Eccleston Primary School

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About Eccleston Primary School

Name Eccleston Primary School
Ofsted Inspections
Headteacher Mr Craig Todd
Address Doctors Lane, Eccleston, Chorley, PR7 5RA
Phone Number 01257451114
Phase Primary
Type Community school
Age Range 4-11
Religious Character Does not apply
Gender Mixed
Number of Pupils 203
Local Authority Lancashire
Highlights from Latest Inspection


Eccleston Primary School continues to be a good school.

What is it like to attend this school?

Pupils feel happy and safe in this thriving school. They are proud of their school and their friendships. Positive relationships between pupils and staff are based on respect for each other.

They enjoy learning together.

Pupils' behaviour is exemplary. They are highly engaged in their lessons.

They are motivated to do their best because their teachers have high expectations of what they can achieve. Pupils are confident that staff will help them to do well and sort out any problems that may arise. Pupils who are playground buddies, 'Pals', or anti-bullying ambassadors ar...e also there to help.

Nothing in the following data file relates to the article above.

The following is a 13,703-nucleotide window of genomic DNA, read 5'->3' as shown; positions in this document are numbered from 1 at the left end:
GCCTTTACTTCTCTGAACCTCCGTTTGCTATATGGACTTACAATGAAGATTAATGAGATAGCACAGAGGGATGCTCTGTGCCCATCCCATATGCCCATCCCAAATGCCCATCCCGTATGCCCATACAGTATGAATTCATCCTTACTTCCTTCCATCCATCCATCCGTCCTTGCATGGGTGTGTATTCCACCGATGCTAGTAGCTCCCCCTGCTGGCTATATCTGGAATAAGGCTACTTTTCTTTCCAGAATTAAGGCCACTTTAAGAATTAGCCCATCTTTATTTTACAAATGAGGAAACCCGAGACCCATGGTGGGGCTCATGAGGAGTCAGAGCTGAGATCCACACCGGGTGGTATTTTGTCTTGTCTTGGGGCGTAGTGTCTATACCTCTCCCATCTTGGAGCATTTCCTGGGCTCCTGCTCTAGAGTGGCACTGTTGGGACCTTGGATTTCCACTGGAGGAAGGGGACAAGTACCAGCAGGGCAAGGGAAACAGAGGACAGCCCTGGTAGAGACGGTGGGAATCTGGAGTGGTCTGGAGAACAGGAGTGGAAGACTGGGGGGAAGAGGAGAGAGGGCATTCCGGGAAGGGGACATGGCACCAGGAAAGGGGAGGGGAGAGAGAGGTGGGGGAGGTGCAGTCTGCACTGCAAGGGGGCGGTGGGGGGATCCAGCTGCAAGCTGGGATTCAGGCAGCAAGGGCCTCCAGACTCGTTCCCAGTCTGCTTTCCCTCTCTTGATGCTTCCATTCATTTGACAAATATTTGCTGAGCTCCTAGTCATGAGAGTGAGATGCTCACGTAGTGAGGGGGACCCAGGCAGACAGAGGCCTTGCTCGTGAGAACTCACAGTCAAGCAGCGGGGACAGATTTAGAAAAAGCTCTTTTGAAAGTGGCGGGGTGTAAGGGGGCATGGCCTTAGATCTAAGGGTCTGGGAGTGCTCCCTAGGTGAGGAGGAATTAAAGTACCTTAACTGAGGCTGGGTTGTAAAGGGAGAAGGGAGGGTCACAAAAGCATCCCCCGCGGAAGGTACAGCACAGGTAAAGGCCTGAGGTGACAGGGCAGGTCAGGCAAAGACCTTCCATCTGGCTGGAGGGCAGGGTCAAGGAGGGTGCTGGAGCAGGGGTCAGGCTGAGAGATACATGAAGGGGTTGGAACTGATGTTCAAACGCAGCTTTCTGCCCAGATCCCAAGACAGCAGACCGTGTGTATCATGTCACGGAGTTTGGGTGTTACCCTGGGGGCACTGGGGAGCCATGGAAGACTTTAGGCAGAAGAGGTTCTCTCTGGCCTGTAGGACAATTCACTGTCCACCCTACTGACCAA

Leaders deal with any incidents of bullying effectively.

There is rarely a dull moment at Eccleston. Pupils benefit from an ambitious curriculum that encourages them to be curious and excited about the world around them.

They have great fun at playtimes running the daily mile. They spoke eagerly about the time they spend on outdoor activities in the forest. They learn to play a range of musical instruments and enjoy playing in their rock bands.

A wide range of clubs provide opportunities for pupils to participate in sporting and artistic activities.

Leaders work to nurture strong relationships with parents and carers. They regularly invite parents to school to take part in events or work alongside their children.

Parents spoke highly of the school saying that leaders have created a school that 'brings the whole community together'.

What does the school do well and what does it need to do better?

Leaders have put together a broad curriculum that reflects their high aspirations and realises their vision. The curriculum meets the needs of all pupils from the early years to Year 6, including those with special educational needs and/or disabilities (SEND).

Subject leaders have strong subject knowledge. They have thought about the important knowledge and vocabulary they want pupils to know in different subjects. They have ordered this information effectively so that pupils build on what they know already.